Books > Old Books > The White Peacock (1906)


Page 232

PART II - CHAPTER VII
THE FASCINATIONS OF THE FORBIDDEN APPLE

you love flying and wheeling and sparkling and--courting in the wind?' She lifted her eyelids, and vibrated the question. He flushed, bending over the ground.
'Look,' he said, 'here 's a larkie's.'
Once a horse had left a hoofprint in the soft meadow; now the larks had rounded, softened the cup, and had laid there three dark-brown eggs. Lettie sat down and leaned over the nest; he leaned above her. The wind, running over the flower heads, peeped in at the little brown buds, and bounded off again gladly. The big clouds sent messages to them down the shadows, and ran in raindrops to touch them.
`I wish,' she said, `I wish we were free like that. If we could put everything safely in a little place in the earthcouldn't we have a good time as well as the larks?'
` I don't see,' said he, 'why we can't.'
'Oh-but I can't-you know we can't'-and she looked at him fiercely.
'Why can't you?' he asked.
'You know we can't-you know as well as I do,' she replied, and her whole soul challenged him. 'We have to consider things,' she added. He dropped his head. He was afraid to make the struggle, to rouse himself to decide the question for her. She turned away, and went kicking through the flowers. He picked up the blossoms she had left by the nest-they were still warm from her hands-and followed her. She walked on towards the end of the field, the long strands of her white scarf running before her. Then she leaned back to the wind, while he caught her up.
`Don't you want your flowers?' he asked humbly.
`No, thanks-they'd be dead before I got home-throw them away, you look absurd with a posy.'
He did as he was bidden. They came near the hedge. A crab-apple tree blossomed up among the blue.
'You may get me a bit of that blossom,' said she, and suddenly added-'no, I can reach it myself,' whereupon she stretched upward and pulled several sprigs of the pink and white, and put it in her dress.
'Isn't it pretty?' she said, and she began to laugh ironically, pointing to the flowers-'pretty, pink-cheeked petals, and stamens like yellow hair, and buds like lips promising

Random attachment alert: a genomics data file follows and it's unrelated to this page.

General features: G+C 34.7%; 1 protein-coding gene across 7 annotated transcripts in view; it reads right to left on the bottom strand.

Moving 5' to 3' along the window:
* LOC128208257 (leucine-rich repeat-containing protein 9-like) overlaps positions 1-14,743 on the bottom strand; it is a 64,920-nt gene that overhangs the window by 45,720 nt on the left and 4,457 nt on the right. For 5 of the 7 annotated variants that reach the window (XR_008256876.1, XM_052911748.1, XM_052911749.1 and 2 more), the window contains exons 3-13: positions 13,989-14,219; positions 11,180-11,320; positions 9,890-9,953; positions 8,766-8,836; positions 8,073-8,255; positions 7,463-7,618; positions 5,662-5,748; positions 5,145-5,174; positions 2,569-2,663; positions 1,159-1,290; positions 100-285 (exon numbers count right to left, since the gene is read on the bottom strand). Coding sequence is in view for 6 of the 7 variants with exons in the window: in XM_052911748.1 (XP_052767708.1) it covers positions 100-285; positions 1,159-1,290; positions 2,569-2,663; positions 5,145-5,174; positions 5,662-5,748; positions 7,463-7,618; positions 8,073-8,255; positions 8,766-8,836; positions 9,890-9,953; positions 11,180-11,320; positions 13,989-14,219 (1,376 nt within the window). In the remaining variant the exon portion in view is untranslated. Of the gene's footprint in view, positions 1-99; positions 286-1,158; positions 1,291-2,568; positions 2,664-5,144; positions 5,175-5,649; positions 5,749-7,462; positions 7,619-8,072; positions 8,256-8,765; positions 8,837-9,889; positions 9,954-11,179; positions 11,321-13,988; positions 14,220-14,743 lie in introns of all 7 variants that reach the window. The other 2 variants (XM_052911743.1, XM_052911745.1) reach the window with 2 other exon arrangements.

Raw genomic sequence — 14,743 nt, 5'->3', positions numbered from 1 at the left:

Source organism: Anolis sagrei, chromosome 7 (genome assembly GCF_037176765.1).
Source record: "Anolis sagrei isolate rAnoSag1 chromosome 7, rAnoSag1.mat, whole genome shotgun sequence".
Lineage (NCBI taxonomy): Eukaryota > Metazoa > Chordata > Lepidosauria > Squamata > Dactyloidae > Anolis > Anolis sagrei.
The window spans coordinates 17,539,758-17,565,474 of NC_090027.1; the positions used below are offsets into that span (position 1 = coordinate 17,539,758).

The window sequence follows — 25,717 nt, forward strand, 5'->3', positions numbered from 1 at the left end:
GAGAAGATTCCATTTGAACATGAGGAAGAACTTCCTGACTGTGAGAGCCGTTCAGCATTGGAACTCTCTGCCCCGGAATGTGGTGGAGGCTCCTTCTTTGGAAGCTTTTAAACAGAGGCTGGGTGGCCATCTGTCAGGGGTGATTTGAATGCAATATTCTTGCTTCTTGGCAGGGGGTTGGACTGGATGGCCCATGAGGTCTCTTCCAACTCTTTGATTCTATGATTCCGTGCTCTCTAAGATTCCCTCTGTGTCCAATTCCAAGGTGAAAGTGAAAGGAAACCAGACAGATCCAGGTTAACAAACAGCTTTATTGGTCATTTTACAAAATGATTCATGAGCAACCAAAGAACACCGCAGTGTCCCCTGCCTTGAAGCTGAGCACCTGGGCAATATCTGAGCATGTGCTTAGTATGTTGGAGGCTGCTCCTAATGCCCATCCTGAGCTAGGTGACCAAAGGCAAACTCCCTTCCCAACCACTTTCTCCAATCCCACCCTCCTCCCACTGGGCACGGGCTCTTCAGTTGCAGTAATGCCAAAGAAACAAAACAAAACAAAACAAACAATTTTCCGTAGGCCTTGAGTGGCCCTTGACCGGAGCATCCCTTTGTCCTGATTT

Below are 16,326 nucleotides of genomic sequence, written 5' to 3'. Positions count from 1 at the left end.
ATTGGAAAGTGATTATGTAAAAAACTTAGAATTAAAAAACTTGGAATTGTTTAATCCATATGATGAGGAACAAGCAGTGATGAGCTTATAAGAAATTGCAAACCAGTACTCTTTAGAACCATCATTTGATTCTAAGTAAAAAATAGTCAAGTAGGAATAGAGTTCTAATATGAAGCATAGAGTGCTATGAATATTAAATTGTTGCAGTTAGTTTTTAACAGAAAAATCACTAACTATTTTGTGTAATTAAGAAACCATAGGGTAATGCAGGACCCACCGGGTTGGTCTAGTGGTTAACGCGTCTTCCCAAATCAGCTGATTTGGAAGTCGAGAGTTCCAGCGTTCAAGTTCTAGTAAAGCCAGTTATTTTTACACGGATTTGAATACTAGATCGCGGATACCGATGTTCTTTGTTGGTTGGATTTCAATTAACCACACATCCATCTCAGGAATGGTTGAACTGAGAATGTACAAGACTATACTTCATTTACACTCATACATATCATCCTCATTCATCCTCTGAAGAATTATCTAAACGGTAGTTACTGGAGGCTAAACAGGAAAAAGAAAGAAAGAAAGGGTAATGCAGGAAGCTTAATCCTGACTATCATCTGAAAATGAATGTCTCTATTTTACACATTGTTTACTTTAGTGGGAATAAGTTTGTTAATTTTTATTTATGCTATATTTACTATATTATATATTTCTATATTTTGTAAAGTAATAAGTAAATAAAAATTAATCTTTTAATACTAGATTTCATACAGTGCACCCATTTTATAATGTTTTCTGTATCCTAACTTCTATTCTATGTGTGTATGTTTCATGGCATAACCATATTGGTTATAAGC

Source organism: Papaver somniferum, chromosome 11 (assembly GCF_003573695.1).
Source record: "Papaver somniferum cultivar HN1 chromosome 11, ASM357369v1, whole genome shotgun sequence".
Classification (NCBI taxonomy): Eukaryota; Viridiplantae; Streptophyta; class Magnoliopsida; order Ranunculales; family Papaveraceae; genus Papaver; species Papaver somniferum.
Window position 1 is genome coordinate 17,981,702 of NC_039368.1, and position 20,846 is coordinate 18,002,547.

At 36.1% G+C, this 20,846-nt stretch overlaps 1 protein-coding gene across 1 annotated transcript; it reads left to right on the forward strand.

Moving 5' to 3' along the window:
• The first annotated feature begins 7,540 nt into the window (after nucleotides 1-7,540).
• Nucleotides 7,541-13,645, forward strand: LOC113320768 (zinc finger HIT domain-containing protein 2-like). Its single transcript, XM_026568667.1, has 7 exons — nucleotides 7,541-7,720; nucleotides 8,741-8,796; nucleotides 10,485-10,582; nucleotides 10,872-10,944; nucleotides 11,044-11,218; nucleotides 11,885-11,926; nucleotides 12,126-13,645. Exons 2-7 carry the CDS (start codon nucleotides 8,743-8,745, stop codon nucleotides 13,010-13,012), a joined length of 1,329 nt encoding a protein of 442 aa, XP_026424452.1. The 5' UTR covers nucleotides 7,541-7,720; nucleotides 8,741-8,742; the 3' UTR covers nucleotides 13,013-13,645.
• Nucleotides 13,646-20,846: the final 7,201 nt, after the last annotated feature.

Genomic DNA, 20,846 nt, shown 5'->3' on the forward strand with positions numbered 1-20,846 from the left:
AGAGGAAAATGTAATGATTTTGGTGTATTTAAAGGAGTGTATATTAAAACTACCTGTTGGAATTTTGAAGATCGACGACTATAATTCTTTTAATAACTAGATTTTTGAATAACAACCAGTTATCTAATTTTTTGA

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where is HTML where is HEAD where is TITLE you what time is it flying and wheeling and sparkling and--courting in what is wind?' She lifted her eyelids, and vibrated what is question. He flushed, bending over what is ground. 'Look,' he said, 'here 's a larkie's.' Once a horse had left a hoofprint in what is soft meadow; now what is larks had rounded, softened what is cup, and had laid there three dark-brown eggs. Lettie sat down and leaned over what is nest; he leaned above her. what is wind, running over what is flower heads, peeped in at what is little brown buds, and bounded off again gladly. what is big clouds sent messages to them down what is shadows, and ran in raindrops to touch them. `I wish,' she said, `I wish we were free like that. If we could put everything safely in a little place in what is earthcouldn't we have a good time as well as what is larks?' ` I don't see,' said he, 'why we can't.' 'Oh-but I can't-you know we can't'-and she looked at him fiercely. 'Why can't you?' he asked. 'You know we can't-you know as well as I do,' she replied, and her whole soul challenged him. 'We have to consider things,' she added. He dropped his head. He was afraid to make what is struggle, to rouse himself to decide what is question for her. She turned away, and went kicking through what is flowers. He picked up what is blossoms she had left by what is nest-they were still warm from her hands-and followed her. She walked on towards what is end of what is field, what is long strands of her white scarf running before her. Then she leaned back to what is wind, while he caught her up. `Don't you want your flowers?' he asked humbly. `No, thanks-they'd be dead before I got home-throw them away, you look absurd with a posy.' He did as he was bidden. They came near what is hedge. A crab-apple tree blossomed up among what is blue. 'You may get me a bit of that blossom,' said she, and suddenly added-'no, I can reach it myself,' whereupon she stretched upward and pulled several sprigs of what is pink and white, and put it in her dress. 'Isn't it pretty?' she said, and she began to laugh ironically, pointing to what is flowers-'pretty, pink-cheeked petals, and stamens like yellow hair, and buds like lips promising where is meta name="keywords" content="old books, Free book , free book offer , free audio books , free coloring book pages , free book reports , free audio book , audio books free download , book free , free guest book , books free , free book summaries , download free audio books , free childrens books." where is where are they now rel="stylesheet" type="text/css" href="../../style.css" where is meta http-equiv="Content-Type" content="text/html; charset=iso-8859-1" where is BODY bgColor=#ffffff text="#000000" where are they now ="#000000" v where are they now ="#FF0000" where is div align="center" where is strong where is strong where is a href="http://www.aaoldbooks.com" Books > where is a href="../default.asp" title="Book" Old Books > where is strong where is a href="default.asp" The White Peacock (1906) where is table width="700" border="1" align="center" cellpadding="15" cellspacing="0" where is center where is tr where is td width="160" align="center" valign="top" where is div align="center" where is td align="center" valign="top" where is div align="left" where is div align="center" where is p align="left" Page 232 where is strong PART II - CHAPTER VII what is FASCINATIONS OF what is FORBIDDEN APPLE where is p align="justify" you what time is it flying and wheeling and sparkling and--courting in what is wind?' She lifted her eyelids, and vibrated what is question. He flushed, bending over what is ground. 'Look,' he said, 'here 's a larkie's.' Once a horse had left a hoofprint in what is soft meadow; now what is larks had rounded, softened what is cup, and had laid there three dark-brown eggs. Lettie sat down and leaned over what is nest; he leaned above her. what is wind, running over what is flower heads, peeped in at what is little brown buds, and bounded off again gladly. what is big clouds sent messages to them down what is shadows, and ran in raindrops to touch them. `I wish,' she said, `I wish we were free like that. If we could put everything safely in a little place in what is earthcouldn't we have a good time as well as what is larks?' ` I don't see,' said he, 'why we can't.' 'Oh-but I can't-you know we can't'-and she looked at him fiercely. 'Why can't you?' he asked. 'You know we can't-you know as well as I do,' she replied, and her whole soul challenged him. 'We have to consider things,' she added. He dropped his head. He was afraid to make what is struggle, to rouse himself to decide what is question for her. She turned away, and went kicking through what is flowers. He picked up what is blossoms she had left by what is nest-they were still warm from her hands-and followed her. She walked on towards what is end of what is field, what is long strands of her white scarf running before her. Then she leaned back to what is wind, while he caught her up. `Don't you want your flowers?' he asked humbly. `No, thanks-they'd be dead before I got home-throw them away, you look absurd with a posy.' He did as he was bidden. They came near what is hedge. A crab-apple tree blossomed up among what is blue. 'You may get me a bit of that blossom,' said she, and suddenly added-'no, I can reach it myself,' whereupon she stretched upward and pulled several sprigs of what is pink and white, and put it in her dress. 'Isn't it pretty?' she said, and she began to laugh ironically, pointing to what is flowers-'pretty, pink-cheeked petals, and stamens like yellow hair, and buds like lips promising where is Server.Execute("_SiteMap.asp") %